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Like Kyrie Irving, Shaquille O’Neal is apparently a flat-Earther

The Washington Post logo The Washington Post 20/03/2017 Scott Allen
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For a man who once told reporters he wanted to be known as “The Big Aristotle”, NBA Hall of Famer Shaquille O’Neal sure has a curious idea about the shape of the Earth. During a recent episode of O’Neal’s podcast, the four-time NBA champion and co-host John Kincade touched on Cleveland Cavaliers point guard Kyrie Irving’s comments last month about the Earth being flat.

Irving, who went to Duke, made headlines when he revealed he was a flat-Earther during a podcast with teammates Richard Jefferson and Channing Frye.

“All these things that they keep giving to us, all this information, I’m just saying that these things that used to put me in fear, it makes you not want to question it naturally, because of how much information you actually can figure out and how much information there actually is out there,” Irving said. “It’s crazy. Anything that you have a particular question on, ‘Okay, is the Earth flat or round?’ I think you need to do research on it. It’s right in front of our faces. I’m telling you it’s right in front of our faces. They lie to us.”

O’Neal’s research on the matter has apparently included driving cross-country a few times.

Shaquille O’Neal said the Earth is flat on a recent podcast. © Alan Diaz/Associated Press Shaquille O’Neal said the Earth is flat on a recent podcast.

“It’s true,” O’Neal said on his own podcast when Kincade asked what he made of Irving’s theory. “The Earth is flat. The Earth is flat. Yeah, it is. Yes, it is. Listen, there are three ways to manipulate the mind: what you read, what you see and what you hear. In school, first thing they teach us is, ‘Oh, Columbus discovered America,’ but when he got there, there were some fair-skinned people with the long hair smoking on the peace pipes. So, what does that tell you? Columbus didn’t discover America. So, listen, I drive from coast to coast, and this is flat to me. I’m just saying. I drive from Florida to California all the time, and it’s flat to me.”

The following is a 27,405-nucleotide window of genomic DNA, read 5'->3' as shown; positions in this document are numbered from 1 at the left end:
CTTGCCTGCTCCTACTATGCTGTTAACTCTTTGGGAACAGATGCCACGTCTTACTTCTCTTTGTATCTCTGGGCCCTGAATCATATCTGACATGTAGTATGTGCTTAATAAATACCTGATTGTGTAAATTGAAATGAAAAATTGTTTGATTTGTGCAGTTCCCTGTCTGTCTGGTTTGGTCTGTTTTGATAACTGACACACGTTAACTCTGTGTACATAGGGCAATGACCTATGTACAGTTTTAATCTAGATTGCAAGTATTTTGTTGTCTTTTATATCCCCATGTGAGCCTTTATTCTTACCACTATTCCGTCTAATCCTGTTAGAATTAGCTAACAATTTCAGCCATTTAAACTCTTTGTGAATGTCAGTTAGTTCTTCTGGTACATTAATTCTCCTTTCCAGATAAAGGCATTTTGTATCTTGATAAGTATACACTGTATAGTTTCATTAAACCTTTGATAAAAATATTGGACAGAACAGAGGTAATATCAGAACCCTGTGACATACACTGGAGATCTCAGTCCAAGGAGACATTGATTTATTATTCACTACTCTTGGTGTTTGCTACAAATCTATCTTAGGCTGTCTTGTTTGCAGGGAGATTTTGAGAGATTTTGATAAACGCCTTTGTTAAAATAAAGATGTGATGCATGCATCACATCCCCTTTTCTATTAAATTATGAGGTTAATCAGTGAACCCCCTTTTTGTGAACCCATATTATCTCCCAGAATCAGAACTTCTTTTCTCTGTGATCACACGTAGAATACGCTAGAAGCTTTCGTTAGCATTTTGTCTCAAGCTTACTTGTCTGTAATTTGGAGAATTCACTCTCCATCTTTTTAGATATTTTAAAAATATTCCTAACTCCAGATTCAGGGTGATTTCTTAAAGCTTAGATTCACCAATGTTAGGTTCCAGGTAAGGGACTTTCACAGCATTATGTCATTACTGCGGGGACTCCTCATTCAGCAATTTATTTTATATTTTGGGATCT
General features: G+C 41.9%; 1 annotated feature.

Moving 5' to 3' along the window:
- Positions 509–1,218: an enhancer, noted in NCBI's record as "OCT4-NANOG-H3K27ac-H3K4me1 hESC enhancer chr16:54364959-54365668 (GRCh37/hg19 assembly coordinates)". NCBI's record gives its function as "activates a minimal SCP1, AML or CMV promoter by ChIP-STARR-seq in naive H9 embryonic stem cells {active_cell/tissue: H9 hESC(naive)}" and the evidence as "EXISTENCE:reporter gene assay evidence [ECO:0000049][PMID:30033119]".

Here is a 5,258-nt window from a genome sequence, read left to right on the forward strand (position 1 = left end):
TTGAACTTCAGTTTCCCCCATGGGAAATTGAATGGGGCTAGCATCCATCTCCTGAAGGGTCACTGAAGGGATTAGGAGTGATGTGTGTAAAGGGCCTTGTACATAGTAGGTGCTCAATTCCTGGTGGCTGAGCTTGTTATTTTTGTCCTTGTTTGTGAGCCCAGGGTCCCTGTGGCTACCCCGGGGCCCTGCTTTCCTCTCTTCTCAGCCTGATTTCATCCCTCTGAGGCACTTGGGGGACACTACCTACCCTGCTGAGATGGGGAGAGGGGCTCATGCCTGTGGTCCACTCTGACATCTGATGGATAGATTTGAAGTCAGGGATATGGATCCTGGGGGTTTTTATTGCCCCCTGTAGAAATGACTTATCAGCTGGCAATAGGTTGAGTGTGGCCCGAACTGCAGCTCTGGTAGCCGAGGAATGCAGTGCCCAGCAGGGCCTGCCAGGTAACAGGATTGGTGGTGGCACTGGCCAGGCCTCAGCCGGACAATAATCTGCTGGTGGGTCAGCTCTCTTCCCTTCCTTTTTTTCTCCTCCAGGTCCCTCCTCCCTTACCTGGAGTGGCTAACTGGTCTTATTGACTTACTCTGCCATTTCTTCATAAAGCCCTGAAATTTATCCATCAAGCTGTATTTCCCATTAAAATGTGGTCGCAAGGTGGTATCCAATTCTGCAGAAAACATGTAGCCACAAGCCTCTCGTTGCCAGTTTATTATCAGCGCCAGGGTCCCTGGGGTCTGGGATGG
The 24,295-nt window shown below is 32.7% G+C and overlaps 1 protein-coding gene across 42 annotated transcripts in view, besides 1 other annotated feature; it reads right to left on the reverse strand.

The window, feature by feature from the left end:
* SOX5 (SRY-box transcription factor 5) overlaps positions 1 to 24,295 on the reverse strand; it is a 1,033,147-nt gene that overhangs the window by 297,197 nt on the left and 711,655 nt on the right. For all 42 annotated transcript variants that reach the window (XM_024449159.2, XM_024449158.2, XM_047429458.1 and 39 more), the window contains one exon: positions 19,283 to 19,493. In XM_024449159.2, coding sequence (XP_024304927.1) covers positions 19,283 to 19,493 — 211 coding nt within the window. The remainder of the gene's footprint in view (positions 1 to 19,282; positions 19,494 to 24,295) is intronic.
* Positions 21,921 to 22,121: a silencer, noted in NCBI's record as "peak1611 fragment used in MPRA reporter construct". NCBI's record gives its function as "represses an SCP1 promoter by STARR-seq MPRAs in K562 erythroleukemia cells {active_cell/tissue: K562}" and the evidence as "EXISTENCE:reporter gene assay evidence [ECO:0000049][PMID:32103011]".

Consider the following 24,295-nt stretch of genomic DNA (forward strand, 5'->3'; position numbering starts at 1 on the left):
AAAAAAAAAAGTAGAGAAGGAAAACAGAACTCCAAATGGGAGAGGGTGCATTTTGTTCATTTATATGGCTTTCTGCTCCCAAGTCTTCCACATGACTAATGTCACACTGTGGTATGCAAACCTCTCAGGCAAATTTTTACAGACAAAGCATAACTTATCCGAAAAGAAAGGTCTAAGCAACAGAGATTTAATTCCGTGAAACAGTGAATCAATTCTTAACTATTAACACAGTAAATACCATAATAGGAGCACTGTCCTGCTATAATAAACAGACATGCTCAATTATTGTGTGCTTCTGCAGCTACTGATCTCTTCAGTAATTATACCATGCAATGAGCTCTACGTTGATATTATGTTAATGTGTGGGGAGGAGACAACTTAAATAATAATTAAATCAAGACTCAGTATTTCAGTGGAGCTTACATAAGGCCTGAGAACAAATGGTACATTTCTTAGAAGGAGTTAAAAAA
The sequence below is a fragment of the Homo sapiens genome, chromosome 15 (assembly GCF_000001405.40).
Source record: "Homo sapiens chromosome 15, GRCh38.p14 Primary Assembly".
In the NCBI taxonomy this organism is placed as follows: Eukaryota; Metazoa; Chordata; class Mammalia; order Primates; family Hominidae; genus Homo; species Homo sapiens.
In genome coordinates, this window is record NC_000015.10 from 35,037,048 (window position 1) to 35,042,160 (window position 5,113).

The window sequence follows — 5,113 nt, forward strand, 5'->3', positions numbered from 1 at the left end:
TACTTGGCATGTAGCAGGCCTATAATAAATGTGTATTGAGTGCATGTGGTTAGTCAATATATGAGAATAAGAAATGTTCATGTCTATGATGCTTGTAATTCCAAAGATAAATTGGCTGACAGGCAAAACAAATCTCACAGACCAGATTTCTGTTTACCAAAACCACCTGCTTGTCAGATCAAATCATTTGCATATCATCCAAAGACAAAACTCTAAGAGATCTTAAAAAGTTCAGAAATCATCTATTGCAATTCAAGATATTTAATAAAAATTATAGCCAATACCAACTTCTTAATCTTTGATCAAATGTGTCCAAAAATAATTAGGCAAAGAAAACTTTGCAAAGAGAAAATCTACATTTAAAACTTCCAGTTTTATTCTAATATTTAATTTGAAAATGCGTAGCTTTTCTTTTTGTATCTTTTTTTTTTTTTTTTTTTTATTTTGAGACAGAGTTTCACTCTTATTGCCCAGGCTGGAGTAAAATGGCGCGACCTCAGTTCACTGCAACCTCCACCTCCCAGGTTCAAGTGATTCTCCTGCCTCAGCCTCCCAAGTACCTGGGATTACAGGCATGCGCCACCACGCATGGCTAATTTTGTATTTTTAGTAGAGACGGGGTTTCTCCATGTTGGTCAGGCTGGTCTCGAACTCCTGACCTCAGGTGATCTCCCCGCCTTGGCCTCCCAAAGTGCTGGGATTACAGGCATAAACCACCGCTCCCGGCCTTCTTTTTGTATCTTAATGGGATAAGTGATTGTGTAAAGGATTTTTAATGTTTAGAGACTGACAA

“That is the dumbest thing you’ve ever said, ” Kincade replied, before both men started laughing. “It’s the dumbest thing you’ve ever said. Ninety-two podcasts and that’s the dumbest thing you’ve ever said, and that’s a high bar to get over.”

“I do not go up and down at a 360 degree angle, and all that stuff about gravity, have you looked outside Atlanta lately and seen all these buildings?” O’Neal continued. “So you mean to tell me that China is under us? China is under us? It’s not. The world is flat. The world is flat.”

Now, there’s a chance that O’Neal was joking. He’s a learned big man, after all, having earned his bachelor’s in business from LSU in 2000 after leaving school without his degree to turn pro in 1992. In 2005, O’Neal completed online classes for a master’s in business administration from the University of Phoenix, and in 2012 received his doctoral degree in education from Barry University in Miami. For the sake of anyone O’Neal might one day be responsible for educating in his post-playing days, let’s hope his comments were made in jest.

Irving’s flat-Earth comments became such a story that NBA Commissioner Adam Silver referenced them during his state of the league news conference at the NBA All-Star Game.

“Kyrie and I went to the same college,” Silver said. “He may have taken some different courses than I did. … But, personally, I believe the world is round.”

There was some speculation after the all-star game that Irving didn’t actually believe what he said about the Earth being flat, but he revisited the topic on his podcast with Frye and Jefferson last week and didn’t seem to have changed his tune.

“It’s okay to think something that, I guess, the majority wouldn’t think,” he said. “I just didn’t like the fact that us being able to celebrate our individuality and things that we ultimately hold on to, and just because we don’t believe what the world thinks or what the majority thinks, then why punish that? That’s the only thing I felt like that got misconstrued is just that it’s okay to believe one thing.”

For the record, Aristotle celebrated his individuality by offering evidence that the Earth was spherical in 350 B.C.

(Thanks to Ball Don’t Lie’s Ben Rohrbach for sharing.)

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